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Letter from MLK to Curtis Cosby

Dr. King drafts a response letter to Mr. Cosby, stating he is aware of Senator Leroy Johnson's efforts to appoint Attorney Donald Hollowell as a federal judge. He is encouraged to learn of the Esquires Club's involvement and hopes the appointment is successful.

Letter from Ruth E. Foster to MLK

Monday, March 11, 1968
Indiana (IN), Atlanta, GA

Mrs. Foster writes Dr. King expressing doubt in his nonviolent methods. She feels his nonviolent marches are an ineffective way to gain equality for Negroes.

Telegram to MLK from 347 AFL-CIO Armours Lard Refinery Workers

Chicago, IL, New York, NY

The Local 347 of the AFL-CIO sent this Western Union Telegram to Dr. King as an expression of their hopes for his recovery, during his stay at Harlem Hospital.

Letter from Miss Margaret Scattergood to MLK

Wednesday, January 8, 1964
DENMARK, NORWAY, SWEDEN, Atlanta, GA, Virginia (VA)

Ms. Scattergood writes to Dr. King on behalf of Dr. Peter Manniche concerning a proposition to visit Scandinavia and address citizens of Europe. Dr. Manniche asserts "For there is an important service to be done in Europe...and you could contribute so much".

Letter from Henry Wagner to MLK

Thursday, July 27, 1967
Florida (FL), Atlanta, GA

Henry B. Wagner writes a letter to Dr. King regarding Congress' increased appropriation for the Federal Aviation Agency. Mr. Wagner would prefer that those funds be given to mass ground transportation to increase safety and convenience.

Letter to MLK from Rev. L.C. Coleman

Thursday, June 15, 1967
Mississippi (MS)

Rev. Coleman, of Marks, Mississippi addresses Dr. King, as the recipient of this correspondence. This letter asks for Dr. King to visit the town of Marks and participate in a Citizenship Class. It, also, notes that Rev. Coleman is running for a town elected position, known as "Road Supervisor."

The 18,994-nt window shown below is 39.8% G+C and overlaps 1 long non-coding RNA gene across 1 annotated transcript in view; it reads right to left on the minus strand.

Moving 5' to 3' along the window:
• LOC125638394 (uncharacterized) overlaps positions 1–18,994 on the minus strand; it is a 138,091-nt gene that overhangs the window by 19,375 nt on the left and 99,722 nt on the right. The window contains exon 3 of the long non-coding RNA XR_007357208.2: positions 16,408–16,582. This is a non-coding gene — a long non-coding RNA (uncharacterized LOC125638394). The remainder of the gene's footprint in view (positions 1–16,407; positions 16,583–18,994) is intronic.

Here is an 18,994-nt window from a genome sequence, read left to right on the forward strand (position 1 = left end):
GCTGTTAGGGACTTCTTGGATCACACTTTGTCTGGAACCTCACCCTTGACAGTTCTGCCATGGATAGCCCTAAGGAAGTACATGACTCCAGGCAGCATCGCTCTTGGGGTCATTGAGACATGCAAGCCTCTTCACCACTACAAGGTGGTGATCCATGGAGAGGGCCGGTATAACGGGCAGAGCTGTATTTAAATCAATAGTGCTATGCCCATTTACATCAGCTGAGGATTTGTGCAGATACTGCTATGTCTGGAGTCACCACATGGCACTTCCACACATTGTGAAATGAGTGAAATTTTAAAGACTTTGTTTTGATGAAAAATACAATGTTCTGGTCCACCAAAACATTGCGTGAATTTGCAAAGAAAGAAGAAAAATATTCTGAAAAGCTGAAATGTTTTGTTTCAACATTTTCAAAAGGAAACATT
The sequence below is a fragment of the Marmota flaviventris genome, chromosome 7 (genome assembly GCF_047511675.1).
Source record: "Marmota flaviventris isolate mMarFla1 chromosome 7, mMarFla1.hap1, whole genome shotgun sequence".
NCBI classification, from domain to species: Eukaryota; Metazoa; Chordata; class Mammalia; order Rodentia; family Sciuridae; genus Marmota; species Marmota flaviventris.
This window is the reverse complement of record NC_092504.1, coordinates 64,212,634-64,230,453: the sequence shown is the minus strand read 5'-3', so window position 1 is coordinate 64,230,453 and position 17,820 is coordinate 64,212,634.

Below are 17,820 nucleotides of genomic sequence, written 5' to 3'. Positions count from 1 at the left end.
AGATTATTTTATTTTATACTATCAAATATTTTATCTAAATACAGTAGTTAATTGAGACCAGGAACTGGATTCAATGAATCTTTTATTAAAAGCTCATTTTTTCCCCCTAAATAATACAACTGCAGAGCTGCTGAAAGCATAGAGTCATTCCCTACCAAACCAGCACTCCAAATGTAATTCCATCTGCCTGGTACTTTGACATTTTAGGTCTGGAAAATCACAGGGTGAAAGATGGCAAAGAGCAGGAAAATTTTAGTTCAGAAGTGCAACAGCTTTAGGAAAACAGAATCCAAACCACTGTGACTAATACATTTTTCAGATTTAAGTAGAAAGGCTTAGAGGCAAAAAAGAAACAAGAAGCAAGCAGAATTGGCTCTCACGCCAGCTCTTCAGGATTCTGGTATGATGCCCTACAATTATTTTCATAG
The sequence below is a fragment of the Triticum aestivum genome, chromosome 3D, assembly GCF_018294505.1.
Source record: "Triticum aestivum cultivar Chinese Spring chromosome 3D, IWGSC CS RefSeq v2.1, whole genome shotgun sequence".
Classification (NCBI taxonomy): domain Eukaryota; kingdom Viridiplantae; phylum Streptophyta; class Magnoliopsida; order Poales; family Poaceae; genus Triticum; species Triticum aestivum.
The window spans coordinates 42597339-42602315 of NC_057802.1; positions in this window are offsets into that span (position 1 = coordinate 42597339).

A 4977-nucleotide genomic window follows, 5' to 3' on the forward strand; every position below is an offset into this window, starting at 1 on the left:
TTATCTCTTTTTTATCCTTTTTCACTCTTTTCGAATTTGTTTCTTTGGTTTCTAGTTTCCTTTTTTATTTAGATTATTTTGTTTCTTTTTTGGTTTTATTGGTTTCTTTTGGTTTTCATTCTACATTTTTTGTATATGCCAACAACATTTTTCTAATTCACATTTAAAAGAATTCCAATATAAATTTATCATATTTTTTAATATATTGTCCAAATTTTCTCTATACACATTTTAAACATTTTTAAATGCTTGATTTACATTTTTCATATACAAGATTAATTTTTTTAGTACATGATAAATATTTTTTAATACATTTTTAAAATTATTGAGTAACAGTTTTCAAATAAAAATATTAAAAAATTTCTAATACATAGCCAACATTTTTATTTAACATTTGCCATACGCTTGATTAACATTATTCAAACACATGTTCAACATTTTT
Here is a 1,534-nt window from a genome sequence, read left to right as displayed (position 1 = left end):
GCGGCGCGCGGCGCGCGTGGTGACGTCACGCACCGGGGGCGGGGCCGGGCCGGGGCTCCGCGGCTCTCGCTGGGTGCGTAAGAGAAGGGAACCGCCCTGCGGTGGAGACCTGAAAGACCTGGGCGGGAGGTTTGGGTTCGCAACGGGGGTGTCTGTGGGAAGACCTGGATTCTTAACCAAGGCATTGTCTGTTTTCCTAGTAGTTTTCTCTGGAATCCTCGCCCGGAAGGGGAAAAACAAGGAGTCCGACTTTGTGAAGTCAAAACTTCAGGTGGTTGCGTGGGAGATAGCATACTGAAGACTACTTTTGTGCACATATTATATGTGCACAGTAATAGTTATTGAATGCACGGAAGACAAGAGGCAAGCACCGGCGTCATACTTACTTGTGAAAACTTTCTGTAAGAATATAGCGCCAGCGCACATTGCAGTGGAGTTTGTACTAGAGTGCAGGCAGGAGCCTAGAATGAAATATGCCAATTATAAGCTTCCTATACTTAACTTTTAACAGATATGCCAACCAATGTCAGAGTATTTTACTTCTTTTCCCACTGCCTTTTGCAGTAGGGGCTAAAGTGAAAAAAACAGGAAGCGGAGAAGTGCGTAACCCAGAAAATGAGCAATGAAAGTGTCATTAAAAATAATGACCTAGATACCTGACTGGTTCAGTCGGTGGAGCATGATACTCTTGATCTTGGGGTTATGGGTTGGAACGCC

America's Chief Moral Dilemma

Wednesday, May 10, 1967
Atlanta, GA

In this 1967 speech to the Hungry Club, Dr. King addresses America’s chief moral dilemma by focusing on three major evils: racism, poverty, and war.

Acceptance Letter from Rollan Henry of Tuskegee Institute to Scott B. Smith

Tuesday, January 11, 1966
Tuskegee, AL

In this letter, Mr.Henry informs Mr.Smith that he has been accepted to Tuskegee Institute.

Letter from William A. Lawson to MLK

Friday, May 1, 1964
Texas (TX), Georgia (GA), Atlanta, GA, LEBANON

William A. Lawson extends an invitation for Dr. King to speak to an assembly at Texas Southern University.

The Desegregated Heart

Sunday, July 1, 1962

Dr. King praises Sarah-Patton Boyle for her creation of the book, "The Desegregated Heart." Dr. King recommends that everyone reads the book, for it expresses the power of Christian love operating in the human heart.

Sin

Dr. King interprets Leviticus 4:3, a verse which implies that a community can incur guilt for the sins of its high priest.

Letter from Joan Daves to Carlota Frahm

Monday, October 26, 1964
Oslo, Norway, NORWAY